There was a strange energy around the Abu Dhabi Grand Prix that served as a gentle warning with a 24-race Formula 1 calendar finally on the horizon in 2024.
The F1 paddock had a bit of lethargy to it in Abu Dhabi and, while this was the normal end of year fatigue to a point, it felt exaggerated by a brutal Las Vegas event that left many people tired, two drivers (Esteban Ocon and George Russell) unwell, and the fact it was a fifth race in six weeks that simply felt like oversaturation.
As for the grand prix, it was fine by Abu Dhabi standards, and had a bit of low-stakes championship intrigue. But it was a painful contrast to arguably the best grand prix of the season in Vegas a week before, and that was a sub-optimal way to round off a season that has lacked a championship narrative since May.
Outside of 2021, the Abu Dhabi GP has never had much vim about it. And the Yas Marina circuit is probably not the place to end a season, especially one like this.
It’s a venue with extremely good facilities and excellent staff, puts on a lavish offering for the high rollers, and pleases the race-going fans with a range of on-site offerings and concerns.
But considering the owners started with a completely blank slate, it remains frustrating and disappointing that this is the circuit we’re left with.
It’s certainly not a great sign when Max Verstappen says one of the things he likes about coming here is “it’s very chilled” because it’s the end of the season! Although he and Charles Leclerc were more complimentary about the track in qualifying form.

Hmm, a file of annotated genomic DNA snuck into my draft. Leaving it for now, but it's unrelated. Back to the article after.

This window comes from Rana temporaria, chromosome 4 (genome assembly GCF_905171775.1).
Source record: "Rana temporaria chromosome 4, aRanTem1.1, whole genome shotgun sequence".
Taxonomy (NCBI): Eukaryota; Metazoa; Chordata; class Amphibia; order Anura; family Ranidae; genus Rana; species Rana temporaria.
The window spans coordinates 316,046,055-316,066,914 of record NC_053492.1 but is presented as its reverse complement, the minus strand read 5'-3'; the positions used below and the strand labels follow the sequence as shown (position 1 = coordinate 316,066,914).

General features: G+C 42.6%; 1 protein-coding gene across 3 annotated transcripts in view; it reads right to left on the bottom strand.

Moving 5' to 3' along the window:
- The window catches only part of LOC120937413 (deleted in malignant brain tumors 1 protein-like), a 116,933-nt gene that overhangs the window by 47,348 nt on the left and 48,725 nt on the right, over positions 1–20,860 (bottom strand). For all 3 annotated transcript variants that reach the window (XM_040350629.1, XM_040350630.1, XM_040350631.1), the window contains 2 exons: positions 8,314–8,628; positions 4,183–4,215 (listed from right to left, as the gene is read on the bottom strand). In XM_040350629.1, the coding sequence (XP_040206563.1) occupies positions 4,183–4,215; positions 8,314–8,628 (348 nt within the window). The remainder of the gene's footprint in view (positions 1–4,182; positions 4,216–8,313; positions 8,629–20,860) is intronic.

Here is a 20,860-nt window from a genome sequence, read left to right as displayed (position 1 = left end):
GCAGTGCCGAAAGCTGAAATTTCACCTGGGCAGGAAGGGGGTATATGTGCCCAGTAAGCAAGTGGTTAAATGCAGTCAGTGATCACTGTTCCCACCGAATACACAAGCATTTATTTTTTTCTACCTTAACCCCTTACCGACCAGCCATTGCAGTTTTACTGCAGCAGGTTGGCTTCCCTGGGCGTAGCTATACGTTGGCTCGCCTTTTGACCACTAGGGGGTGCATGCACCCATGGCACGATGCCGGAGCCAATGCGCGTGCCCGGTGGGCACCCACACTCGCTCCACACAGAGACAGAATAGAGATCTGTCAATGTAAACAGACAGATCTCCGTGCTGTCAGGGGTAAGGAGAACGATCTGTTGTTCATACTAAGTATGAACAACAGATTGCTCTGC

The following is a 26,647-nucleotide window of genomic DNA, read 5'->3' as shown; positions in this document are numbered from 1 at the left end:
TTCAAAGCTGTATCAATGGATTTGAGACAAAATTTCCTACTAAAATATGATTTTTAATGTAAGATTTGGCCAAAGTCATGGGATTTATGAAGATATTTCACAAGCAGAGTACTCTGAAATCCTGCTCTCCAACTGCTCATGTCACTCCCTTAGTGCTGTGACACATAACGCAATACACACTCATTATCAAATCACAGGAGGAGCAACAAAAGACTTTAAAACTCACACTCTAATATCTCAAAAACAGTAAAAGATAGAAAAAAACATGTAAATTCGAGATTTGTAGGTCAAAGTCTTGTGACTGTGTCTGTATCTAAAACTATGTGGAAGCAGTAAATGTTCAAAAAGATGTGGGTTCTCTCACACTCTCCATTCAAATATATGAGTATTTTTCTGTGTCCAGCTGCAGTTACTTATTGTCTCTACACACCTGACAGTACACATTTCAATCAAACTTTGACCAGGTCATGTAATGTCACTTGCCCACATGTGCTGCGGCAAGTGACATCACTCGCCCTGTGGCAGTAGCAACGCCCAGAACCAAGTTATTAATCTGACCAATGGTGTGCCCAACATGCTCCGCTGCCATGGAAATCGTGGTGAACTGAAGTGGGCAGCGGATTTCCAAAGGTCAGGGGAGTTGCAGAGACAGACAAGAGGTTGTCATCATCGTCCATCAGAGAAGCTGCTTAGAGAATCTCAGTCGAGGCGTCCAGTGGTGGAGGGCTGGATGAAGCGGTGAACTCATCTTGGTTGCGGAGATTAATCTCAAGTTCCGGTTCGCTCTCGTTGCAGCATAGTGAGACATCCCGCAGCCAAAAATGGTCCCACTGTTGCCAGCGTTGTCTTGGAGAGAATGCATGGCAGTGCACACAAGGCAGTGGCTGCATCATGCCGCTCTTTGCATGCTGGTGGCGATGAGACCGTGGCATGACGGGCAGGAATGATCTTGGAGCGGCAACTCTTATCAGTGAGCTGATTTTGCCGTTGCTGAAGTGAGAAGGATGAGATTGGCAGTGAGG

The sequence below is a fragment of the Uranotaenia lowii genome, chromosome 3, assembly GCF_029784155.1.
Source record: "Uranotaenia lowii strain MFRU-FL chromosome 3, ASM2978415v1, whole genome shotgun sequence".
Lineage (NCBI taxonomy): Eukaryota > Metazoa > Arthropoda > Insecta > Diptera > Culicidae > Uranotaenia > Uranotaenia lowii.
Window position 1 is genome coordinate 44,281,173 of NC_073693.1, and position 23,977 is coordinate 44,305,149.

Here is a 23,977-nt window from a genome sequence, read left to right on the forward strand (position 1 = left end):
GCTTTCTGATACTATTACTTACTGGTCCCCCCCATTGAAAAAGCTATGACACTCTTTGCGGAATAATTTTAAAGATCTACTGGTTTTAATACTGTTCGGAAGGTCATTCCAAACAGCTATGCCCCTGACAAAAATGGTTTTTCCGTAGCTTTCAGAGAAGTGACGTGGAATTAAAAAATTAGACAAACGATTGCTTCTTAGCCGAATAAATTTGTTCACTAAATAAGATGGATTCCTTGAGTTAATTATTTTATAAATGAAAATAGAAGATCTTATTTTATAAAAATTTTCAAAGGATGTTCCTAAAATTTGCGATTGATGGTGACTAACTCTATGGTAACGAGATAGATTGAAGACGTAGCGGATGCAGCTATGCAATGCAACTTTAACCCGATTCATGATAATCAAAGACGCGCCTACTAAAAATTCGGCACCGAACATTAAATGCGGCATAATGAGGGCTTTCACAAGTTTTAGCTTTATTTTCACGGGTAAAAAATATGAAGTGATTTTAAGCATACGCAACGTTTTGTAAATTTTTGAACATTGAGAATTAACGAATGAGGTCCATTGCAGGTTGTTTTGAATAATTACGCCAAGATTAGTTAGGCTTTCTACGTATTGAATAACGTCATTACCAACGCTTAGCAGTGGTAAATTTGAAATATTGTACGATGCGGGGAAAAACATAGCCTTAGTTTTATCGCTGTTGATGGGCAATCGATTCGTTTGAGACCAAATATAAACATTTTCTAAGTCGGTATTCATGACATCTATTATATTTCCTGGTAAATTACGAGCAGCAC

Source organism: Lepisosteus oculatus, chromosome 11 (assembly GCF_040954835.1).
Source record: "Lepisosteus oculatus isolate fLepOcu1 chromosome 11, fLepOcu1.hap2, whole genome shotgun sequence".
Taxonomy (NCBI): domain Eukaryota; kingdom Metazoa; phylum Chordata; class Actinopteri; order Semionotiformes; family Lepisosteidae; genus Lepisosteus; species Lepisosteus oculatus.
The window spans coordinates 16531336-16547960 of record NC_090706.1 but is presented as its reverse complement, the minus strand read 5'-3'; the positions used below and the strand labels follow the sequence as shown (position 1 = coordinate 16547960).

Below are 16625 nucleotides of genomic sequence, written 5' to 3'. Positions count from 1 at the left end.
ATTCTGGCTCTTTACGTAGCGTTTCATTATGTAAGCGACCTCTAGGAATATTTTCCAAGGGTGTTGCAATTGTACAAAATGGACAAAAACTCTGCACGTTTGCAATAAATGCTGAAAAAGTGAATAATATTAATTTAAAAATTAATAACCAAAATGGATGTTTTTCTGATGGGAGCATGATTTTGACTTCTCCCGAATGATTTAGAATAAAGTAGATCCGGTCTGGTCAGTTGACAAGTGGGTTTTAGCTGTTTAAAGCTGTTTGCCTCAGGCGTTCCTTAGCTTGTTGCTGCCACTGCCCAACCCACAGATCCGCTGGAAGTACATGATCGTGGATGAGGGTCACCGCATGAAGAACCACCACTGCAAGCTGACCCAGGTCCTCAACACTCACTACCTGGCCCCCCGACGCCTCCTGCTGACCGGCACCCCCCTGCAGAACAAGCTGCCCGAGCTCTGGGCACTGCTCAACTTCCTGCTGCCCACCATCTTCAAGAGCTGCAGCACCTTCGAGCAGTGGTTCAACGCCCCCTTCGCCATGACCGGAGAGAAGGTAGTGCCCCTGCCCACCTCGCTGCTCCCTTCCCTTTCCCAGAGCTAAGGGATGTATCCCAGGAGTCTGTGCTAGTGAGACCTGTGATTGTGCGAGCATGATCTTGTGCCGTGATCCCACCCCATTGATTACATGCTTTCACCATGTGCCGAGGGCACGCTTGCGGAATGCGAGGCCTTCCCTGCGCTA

Every year there are comments about how to improve the racing and this time, Verstappen and Leclerc suggested making some of the corners more banked to make it easier to follow. Attempts to improve the quality of racing it produces have been inconclusive at best, and it remains very difficult to follow closely on. Really, though, these layout tweaks are just fiddling around the edges of a track that is more about style than substance.
Frankly, Abu Dhabi is usually going to be a procession, and nothing about the 2023 race offered much surprise. But this is not intended to just be a complaint about this race or circuit. It reflects a wider concern.
Track-specific problems are always more harshly exposed when the sporting competition itself is weaker. And given the Verstappen/Red Bull domination of 2023, the only real intrigue as the season has progressed has been localised to each grand prix.
Really, the lack of spectacle in Abu Dhabi was a reflection of the season that preceded it. And though the success of Verstappen and Red Bull should be lauded and respected, F1 must be sincerely hoping it is not replicated in 2024.
It's a worrying prospect for the even more bloated 24-race schedule to end with nothing really on the line once again. Especially as Abu Dhabi will conclude a triple-header, which really need something special to retain fan enthusiasm the whole way through.
And that’s what really matters. It’s always dangerous to conflate the sentiment inside the F1 bubble with how people are perceiving things outside. What the fans want and enjoy is what counts.
If the calendar keeps expanding it needs to be managed well, and worth fans sticking with. That means the right races in the right places on the schedule and, crucially, a good sporting spectacle to witness.
Trusting that people will habitually tune in for a low-energy, low-stakes procession for the 24th time in a season, for years to come, would be a risky assumption to make.